second level bridge server to at least one of a first level bridge server and an audio source. As
These and other features of the present invention, as well as the invention itself, will be more
readily apparent from the following detailed description considered in conjunction with the
accompanying drawings.
Referring now to FIG. 1, a plurality of sites, here four sites, for example site "A", site "B", site "C"
and site "D", are connected to one another through one server or bridge 12 The audio portion of
the connected audio conferencing system or audio / video conferencing system 10 is shown.
Included within the bridge 12 are, for example, the sites "A", "B", "C" and "D" as illustrated, for
example, through the RTP / RTCP transport circuit. A plurality of speech processing units 14a,
14b, 14c and 14d (FIG. 2) coupled into corresponding ones.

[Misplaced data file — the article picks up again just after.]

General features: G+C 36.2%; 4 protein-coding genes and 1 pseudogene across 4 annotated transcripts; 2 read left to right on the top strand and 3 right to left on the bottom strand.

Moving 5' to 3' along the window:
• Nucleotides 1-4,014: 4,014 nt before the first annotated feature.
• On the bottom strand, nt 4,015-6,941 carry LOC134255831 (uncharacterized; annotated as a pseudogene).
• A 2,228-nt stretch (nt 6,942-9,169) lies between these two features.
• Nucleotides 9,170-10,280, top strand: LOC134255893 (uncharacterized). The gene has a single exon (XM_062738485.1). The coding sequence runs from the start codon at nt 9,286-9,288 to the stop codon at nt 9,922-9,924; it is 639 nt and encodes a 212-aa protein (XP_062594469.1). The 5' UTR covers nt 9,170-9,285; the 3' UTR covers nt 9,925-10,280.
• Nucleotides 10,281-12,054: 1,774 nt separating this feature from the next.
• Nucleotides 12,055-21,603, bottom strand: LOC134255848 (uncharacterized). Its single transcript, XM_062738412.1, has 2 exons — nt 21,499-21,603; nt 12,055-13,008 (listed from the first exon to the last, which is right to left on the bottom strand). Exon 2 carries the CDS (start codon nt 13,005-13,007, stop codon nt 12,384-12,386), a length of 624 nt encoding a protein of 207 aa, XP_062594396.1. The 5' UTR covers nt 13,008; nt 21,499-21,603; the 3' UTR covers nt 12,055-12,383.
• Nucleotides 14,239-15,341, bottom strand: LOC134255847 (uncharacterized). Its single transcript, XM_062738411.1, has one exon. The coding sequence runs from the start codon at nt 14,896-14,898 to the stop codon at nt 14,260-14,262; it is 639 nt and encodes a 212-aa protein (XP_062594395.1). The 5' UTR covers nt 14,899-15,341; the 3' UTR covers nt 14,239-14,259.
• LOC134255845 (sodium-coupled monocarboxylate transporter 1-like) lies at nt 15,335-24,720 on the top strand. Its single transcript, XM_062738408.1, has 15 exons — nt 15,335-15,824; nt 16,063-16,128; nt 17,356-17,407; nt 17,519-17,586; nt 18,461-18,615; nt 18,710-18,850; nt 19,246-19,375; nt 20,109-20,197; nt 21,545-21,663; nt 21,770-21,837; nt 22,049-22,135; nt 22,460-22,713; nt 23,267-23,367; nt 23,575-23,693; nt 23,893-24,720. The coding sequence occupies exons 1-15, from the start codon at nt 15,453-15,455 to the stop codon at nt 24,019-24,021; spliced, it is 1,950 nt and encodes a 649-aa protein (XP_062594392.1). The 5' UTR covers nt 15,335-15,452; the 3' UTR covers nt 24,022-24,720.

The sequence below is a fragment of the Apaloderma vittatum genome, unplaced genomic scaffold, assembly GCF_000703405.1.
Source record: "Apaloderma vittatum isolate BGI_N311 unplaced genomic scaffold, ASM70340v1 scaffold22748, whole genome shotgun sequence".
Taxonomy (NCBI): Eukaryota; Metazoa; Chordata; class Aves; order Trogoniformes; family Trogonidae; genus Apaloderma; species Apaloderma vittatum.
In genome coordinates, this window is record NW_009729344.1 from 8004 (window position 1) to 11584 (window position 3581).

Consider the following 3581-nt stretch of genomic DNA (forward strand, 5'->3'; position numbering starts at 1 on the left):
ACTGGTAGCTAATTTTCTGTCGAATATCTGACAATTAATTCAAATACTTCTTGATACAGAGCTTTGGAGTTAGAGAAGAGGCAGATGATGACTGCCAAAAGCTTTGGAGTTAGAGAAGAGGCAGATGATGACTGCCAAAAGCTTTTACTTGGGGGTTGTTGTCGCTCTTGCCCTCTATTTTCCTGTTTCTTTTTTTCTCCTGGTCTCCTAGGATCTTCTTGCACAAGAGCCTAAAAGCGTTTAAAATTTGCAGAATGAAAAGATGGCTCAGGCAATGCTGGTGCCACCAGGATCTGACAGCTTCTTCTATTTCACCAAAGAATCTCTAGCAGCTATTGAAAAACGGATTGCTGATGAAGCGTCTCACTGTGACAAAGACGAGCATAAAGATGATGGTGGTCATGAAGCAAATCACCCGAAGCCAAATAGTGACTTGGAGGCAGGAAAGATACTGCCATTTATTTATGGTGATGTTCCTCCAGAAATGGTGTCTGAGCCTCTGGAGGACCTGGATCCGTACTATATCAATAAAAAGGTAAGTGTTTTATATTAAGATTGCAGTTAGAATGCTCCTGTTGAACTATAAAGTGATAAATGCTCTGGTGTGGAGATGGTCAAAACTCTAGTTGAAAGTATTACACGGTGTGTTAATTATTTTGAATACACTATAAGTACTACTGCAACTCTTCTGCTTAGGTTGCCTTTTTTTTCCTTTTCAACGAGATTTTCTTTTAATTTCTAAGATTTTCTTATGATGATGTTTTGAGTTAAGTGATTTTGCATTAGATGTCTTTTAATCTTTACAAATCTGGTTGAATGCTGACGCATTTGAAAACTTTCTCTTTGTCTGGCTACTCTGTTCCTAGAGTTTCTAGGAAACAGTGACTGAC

The voice data received from and sent to the various remote sites A, B, C and D from the bridge
12 are compressed voice, typically compressed voice packets. The bridge 12 operates to
selectively transfer and / or mix audio from various sites so that each site can participate in the
conference. Although four sites are shown in this illustrated embodiment, it is also possible to
handle more or fewer sites. Furthermore, although the bridge 12 in the illustrated embodiment of
the present invention operates primarily in software, the bridge can also be implemented in
hardware, software or a combination of both (although Naturally, this is not the case for the
analog operation described below). Although sites are illustrated as direct connections, sites can
be configured in a number of different ways, such as through public switched telephone
networks, wirelessly, directly connected, or any other of various communication paths including,